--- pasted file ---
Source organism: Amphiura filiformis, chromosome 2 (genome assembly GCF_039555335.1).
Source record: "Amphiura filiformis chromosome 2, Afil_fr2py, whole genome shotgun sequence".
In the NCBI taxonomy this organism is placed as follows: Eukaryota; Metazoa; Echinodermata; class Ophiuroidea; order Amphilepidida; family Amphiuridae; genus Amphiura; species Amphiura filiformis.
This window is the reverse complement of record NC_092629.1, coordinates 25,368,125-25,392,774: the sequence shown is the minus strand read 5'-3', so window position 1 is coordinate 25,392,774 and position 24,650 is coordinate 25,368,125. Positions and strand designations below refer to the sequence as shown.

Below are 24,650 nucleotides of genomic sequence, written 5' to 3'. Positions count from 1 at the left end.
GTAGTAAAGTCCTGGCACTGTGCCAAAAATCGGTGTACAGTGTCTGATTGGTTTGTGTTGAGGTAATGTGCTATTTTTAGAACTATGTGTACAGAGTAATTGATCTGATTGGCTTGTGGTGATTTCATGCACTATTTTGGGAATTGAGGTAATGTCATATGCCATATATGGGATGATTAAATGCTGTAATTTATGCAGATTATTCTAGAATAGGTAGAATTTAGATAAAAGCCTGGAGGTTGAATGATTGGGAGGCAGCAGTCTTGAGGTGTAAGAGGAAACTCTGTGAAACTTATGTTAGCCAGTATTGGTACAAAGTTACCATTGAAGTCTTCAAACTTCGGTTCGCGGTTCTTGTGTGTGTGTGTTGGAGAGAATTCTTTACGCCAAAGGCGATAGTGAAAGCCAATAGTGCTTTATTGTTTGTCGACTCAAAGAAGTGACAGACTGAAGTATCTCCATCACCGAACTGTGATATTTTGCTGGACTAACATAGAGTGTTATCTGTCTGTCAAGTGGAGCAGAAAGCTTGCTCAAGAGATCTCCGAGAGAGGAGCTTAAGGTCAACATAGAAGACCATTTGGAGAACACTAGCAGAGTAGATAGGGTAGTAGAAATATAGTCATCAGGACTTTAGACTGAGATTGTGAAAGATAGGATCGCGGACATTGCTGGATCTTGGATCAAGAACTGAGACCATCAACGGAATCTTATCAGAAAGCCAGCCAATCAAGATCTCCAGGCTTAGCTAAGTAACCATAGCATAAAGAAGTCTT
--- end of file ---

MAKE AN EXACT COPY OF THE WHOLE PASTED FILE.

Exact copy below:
Source organism: Amphiura filiformis, chromosome 2 (genome assembly GCF_039555335.1).
Source record: "Amphiura filiformis chromosome 2, Afil_fr2py, whole genome shotgun sequence".
In the NCBI taxonomy this organism is placed as follows: Eukaryota; Metazoa; Echinodermata; class Ophiuroidea; order Amphilepidida; family Amphiuridae; genus Amphiura; species Amphiura filiformis.
This window is the reverse complement of record NC_092629.1, coordinates 25,368,125-25,392,774: the sequence shown is the minus strand read 5'-3', so window position 1 is coordinate 25,392,774 and position 24,650 is coordinate 25,368,125. Positions and strand designations below refer to the sequence as shown.

Below are 24,650 nucleotides of genomic sequence, written 5' to 3'. Positions count from 1 at the left end.
GTAGTAAAGTCCTGGCACTGTGCCAAAAATCGGTGTACAGTGTCTGATTGGTTTGTGTTGAGGTAATGTGCTATTTTTAGAACTATGTGTACAGAGTAATTGATCTGATTGGCTTGTGGTGATTTCATGCACTATTTTGGGAATTGAGGTAATGTCATATGCCATATATGGGATGATTAAATGCTGTAATTTATGCAGATTATTCTAGAATAGGTAGAATTTAGATAAAAGCCTGGAGGTTGAATGATTGGGAGGCAGCAGTCTTGAGGTGTAAGAGGAAACTCTGTGAAACTTATGTTAGCCAGTATTGGTACAAAGTTACCATTGAAGTCTTCAAACTTCGGTTCGCGGTTCTTGTGTGTGTGTGTTGGAGAGAATTCTTTACGCCAAAGGCGATAGTGAAAGCCAATAGTGCTTTATTGTTTGTCGACTCAAAGAAGTGACAGACTGAAGTATCTCCATCACCGAACTGTGATATTTTGCTGGACTAACATAGAGTGTTATCTGTCTGTCAAGTGGAGCAGAAAGCTTGCTCAAGAGATCTCCGAGAGAGGAGCTTAAGGTCAACATAGAAGACCATTTGGAGAACACTAGCAGAGTAGATAGGGTAGTAGAAATATAGTCATCAGGACTTTAGACTGAGATTGTGAAAGATAGGATCGCGGACATTGCTGGATCTTGGATCAAGAACTGAGACCATCAACGGAATCTTATCAGAAAGCCAGCCAATCAAGATCTCCAGGCTTAGCTAAGTAACCATAGCATAAAGAAGTCTT